1 hit = command requiring no thought or real inconvenience to the target ("look at me!", "stop!")
2 hits = easy action but perhaps inconvenient or interrupting high priority intentions ("eject your gun's magazine" while aiming at a possible threat)
3 hits = action drastically harms interests ("shoot your buddy!", "tell your wife what you did last night")
4+ hits = action harms self ("shoot yourself!")

Otherwise, as long as there is one net hit, they'll stand confused as written. I have yet to see how this plays out, but it seems reasonable to me, and the face in my game has plenty of dice to throw so I'm anticipating a few unexplained suicides and friendly fire from time to time.
These are all great suggestions, thanks.

Here are some important limitations to Commanding Voice that I forgot:
  • Your command is limited to 5 words or less.
  • Your victim remembers you gave him the command. Even though they don't sense they were influenced, they will probably suspect something is up if they do something strange just because you told them too.
  • Since the victim recovers their wits in the next turn, this may result in "Hey, what the hell was I thinking? Give me that back!" The subtlety and context of the command is a critical factor in this.
I like Nocturn's thresholds, here's my expanded list:
  • 1 net hit: Command is no real inconvenience or cost to the target ("look at me", "these aren't those droids", "let me into the nightclub", "give me a free beer", "outta my way", "give me your commlink address", "give me your system password" to a wageslave receptionist, "shoot yourself in the head" to an emo on a bad day)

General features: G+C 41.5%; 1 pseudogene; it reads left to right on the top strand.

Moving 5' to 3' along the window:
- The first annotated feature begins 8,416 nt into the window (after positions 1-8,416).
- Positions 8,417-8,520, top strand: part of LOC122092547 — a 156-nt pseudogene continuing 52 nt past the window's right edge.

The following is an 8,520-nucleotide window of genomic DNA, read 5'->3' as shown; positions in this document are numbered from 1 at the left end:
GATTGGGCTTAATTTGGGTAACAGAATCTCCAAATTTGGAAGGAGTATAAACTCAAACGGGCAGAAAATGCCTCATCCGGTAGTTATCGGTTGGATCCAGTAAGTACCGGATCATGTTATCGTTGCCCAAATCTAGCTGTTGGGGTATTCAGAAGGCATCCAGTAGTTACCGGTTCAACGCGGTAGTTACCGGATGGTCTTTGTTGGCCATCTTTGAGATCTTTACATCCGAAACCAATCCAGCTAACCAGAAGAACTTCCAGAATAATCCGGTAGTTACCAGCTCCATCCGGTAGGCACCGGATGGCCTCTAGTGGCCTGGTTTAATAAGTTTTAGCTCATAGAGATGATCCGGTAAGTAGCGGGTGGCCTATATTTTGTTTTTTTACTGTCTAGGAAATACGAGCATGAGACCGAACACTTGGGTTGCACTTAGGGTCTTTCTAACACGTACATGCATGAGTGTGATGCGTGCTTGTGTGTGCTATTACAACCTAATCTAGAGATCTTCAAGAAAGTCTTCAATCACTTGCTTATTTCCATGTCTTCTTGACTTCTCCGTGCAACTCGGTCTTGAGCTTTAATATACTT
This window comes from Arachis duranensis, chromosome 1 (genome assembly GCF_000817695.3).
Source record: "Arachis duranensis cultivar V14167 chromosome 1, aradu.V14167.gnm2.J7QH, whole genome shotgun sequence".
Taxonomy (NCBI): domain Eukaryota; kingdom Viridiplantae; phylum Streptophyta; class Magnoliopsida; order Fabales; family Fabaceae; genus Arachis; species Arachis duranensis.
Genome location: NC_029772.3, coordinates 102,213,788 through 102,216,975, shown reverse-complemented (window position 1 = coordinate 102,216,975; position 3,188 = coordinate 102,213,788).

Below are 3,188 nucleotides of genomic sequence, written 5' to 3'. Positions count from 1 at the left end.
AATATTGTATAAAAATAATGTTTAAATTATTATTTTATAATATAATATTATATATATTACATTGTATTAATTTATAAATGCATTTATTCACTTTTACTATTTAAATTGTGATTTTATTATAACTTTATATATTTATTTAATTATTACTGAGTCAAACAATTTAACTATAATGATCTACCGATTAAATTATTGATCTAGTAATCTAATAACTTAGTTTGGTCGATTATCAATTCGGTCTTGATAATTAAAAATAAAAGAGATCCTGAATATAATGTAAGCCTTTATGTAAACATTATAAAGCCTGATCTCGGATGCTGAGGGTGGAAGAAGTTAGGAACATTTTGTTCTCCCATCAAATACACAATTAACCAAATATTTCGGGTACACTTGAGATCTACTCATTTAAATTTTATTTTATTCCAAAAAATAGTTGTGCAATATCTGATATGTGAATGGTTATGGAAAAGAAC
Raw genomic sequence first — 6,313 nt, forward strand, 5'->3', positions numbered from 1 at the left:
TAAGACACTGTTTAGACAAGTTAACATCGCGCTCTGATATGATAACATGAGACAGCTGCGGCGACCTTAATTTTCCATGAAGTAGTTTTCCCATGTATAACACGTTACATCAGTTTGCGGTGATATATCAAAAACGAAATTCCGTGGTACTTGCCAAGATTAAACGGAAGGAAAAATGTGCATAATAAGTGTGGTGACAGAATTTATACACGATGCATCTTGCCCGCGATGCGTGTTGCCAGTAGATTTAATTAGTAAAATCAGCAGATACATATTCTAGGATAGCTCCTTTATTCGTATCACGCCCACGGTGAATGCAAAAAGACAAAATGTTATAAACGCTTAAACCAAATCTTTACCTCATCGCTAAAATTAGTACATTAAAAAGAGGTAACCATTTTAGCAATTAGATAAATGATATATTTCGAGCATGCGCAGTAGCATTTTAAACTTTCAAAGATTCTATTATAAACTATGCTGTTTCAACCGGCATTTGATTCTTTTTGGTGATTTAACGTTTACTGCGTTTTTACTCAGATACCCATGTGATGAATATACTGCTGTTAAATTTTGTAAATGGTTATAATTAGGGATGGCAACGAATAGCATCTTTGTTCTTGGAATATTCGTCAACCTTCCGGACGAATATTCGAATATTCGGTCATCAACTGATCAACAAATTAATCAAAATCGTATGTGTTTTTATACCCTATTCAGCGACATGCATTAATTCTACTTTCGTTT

• 2 net hits: Command interrupts high priority intentions or is likely to cause a lot of trouble for the target ("turn around", "stop where you are", "eject your gun's magazine" while aiming at a possible threat, "dismiss your spirits" while threatened and requiring a complex action to retrieve them again, "give me your system password" to a mid-level corporate manager)
  • 3 net hits: Command drastically harms interests ("freeze", "surrender", "turn around" while you have a gun pointed at him and you just told him you were going to kill him, "shoot your buddy", "tell your wife about yesterday", "give me that ring", "sign this contract", "inject yourself with this" unknown substance, "let me in" their secure office building, "let me out of jail", "release your spirits" requiring them to be re-summoned and/or re-bound, "shoot yourself in your foot", "give me your system password" to a sysadmin for a mob money launderer)
  • 4 net hits: Command is blatantly self-destructive ("shoot yourself in the head", "tell Darth Vader to frak off")
Of course, these examples depend entirely on the circumstances, but they seem to be a good start.

Any ideas/modifications to add to the list?